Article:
10 The SPAC then seeks out an investment opportunity in a business or asset. This “qualifying acquisition” must be completed within 36 months of the SPAC’s listing on TSX. Once the SPAC has completed its qualifying acquisition, it becomes a regular issuer. Its shares continue to trade on TSX (so long as the new company meets listing requirements), but now trade as a regular listing, not a SPAC, because there is an operating business in the listed entity. SPACs become reporting issuers as a result of their IPO – i. e. as soon as they list, and before the qualifying acquisition – and are fully regulated by the relevant provincial securities commissions as well as TSX. For public companies listed on another market Direct Listing/Dual-Listing If your company is already listed on another stock exchange, your company could qualify to dual-list on TSX or TSXV. Your company will need to consult with advisors and exchange staff and then file a Listing Application and a prospectus-level disclosure document. Alternatively, if your company undertakes a financing on TSX or TSXV, it would then file a Listing Application along with your prospectus. A financing is the most effective way of establishing a broad shareholder base and a profile with the investment community when listing on a new market. Your company may be eligible for certain exemptions from regulatory requirements if you are a designated foreign issuer. More information can be found in National Instrument 71-102 in the Securities Act (Ontario). For more information on the dual-listing process, please consult our Guide to Dual-Listing on TSX and TSXV. Graduation from TSX Venture Exchange to Toronto Stock Exchange Over 650 companies have graduated from TSXV to TSX. If your company meets the listing requirements of TSX, consider these benefits: • TSX listing application fee will be waived for eligible TSXV issuers. Original Listing Fees still apply, but transactional fees paid to TSXV within 90 days of listing on TSX will be credited against the original listing fee, up to a maximum of 25% of the original listing fee payable. • Certain issuer information on file with TSXV can be accessed by TSX, reducing the number of documents required to be submitted. • Sponsorship requirements may be waived for qualified TSXV issuers.* • Potential to be included in TSX indexes. • TSX offers a broader institutional investor base with access to potential new shareholders. • Listing on TSX offers the potential to expand financing opportunities. • Access to TSX Market Maker program. The steps to graduation 1. Assess your company’s ability to meet initial listing requirements on TSX. 2. Consult with our business development team or relationship management team (see contact list at the back of this guide). 3. Set up an advisory meeting with TSX to determine eligibility. 4. Submit your application with supporting documentation. After final approval, your company’s securities will trade on TSX and be delisted from TSXV. * Some conditions apply. See Part III and Appendix A of the TSX Company Manual for complete details. 650+TSXV issuers have graduated to TSX 20%of the S&P/TSX Composite Index are TSXV graduates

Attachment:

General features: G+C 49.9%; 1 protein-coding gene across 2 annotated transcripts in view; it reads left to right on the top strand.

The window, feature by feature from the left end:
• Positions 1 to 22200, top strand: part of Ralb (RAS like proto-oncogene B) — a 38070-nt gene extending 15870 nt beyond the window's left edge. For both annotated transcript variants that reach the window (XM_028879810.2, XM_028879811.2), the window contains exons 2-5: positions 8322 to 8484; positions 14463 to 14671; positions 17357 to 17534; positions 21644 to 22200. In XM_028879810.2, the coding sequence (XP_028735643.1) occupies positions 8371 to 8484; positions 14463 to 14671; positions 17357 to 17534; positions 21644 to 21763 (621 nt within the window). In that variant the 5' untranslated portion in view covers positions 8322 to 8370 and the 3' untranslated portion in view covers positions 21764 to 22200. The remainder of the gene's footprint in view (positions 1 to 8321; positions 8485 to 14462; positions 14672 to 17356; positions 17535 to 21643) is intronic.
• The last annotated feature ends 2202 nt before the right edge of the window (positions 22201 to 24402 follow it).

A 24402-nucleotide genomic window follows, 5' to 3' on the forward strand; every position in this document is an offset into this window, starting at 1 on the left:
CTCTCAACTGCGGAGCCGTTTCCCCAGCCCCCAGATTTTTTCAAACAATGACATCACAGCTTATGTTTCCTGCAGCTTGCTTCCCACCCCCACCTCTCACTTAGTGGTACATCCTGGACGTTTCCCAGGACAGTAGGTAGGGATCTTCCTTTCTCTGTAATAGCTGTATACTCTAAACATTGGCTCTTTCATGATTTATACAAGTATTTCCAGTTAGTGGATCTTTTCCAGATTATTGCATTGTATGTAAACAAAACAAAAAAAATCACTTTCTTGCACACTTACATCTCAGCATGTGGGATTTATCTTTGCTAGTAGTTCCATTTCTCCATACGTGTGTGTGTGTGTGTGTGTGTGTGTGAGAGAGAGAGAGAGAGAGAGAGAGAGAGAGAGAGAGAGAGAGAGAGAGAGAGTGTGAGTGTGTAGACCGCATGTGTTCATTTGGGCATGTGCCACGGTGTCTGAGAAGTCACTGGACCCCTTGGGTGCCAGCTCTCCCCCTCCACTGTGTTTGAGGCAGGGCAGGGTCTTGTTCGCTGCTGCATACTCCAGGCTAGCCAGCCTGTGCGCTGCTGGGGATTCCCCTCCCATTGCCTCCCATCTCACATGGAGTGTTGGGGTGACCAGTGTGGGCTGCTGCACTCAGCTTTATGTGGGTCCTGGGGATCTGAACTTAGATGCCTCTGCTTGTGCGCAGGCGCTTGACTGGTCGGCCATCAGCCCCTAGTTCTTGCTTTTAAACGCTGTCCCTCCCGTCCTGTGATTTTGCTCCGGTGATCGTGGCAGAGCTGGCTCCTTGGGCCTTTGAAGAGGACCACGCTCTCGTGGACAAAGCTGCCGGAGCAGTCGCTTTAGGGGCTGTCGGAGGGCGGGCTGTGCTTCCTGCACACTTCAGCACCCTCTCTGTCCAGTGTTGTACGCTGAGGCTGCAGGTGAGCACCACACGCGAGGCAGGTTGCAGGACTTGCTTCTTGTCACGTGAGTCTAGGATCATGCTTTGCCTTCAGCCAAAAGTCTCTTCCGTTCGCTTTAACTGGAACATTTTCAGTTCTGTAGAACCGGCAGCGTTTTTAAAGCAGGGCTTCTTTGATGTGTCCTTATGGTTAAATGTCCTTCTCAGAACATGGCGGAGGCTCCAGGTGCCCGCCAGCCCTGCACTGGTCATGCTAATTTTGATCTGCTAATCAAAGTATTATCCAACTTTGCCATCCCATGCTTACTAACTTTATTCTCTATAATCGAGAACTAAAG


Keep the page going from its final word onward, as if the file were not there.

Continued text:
11 Mapping Out the Going Public Process Here is an at-a-glance overview of the going public process for listing on TSX or TSXV. The individual steps will be reviewed in further detail in later chapters. The amount of time required depends on the complexity of the company, current governance and reporting capabilities, the advisory team, the quality of the documentation and the number of outstanding issues. STEPS Management assessment 1. Determine if going public is consistent with your company’s business objectives. 2. Review your business plan and policies. 3. Determine if external financing is required to further the business plan. 4. Review the company’s financials using three years of statements, if available. 5. Consider the tax implications of going public. 6. With management, determine if you are ready to go public. 7. With management, interview and select an experienced team of professional advisors: a. Underwriter/Investment Dealer (may also be your Sponsor, if required); b. Auditor; c. Securities lawyer; d. Investor relations firm, if required. 8. Enlist a sponsor, if required (and if underwriter is not filling this role). Going public preparation 9. Organize the company’s internal documentation to ensure the prospectus and due diligence are completed efficiently. 10. Prepare for ongoing continuous disclosure obligations. 11. Determine if the current Board of Directors is suitable and meets the regulatory requirements that apply to a public company. 12. Create an audit committee. 13. Develop a public company mindset. 14. Determine how your company will communicate its message to the investment community. 15. Determine whether your company meets the initial listing requirements of your chosen Exchange. 16. Contact a TSX Business Development professional for a pre-assessment meeting.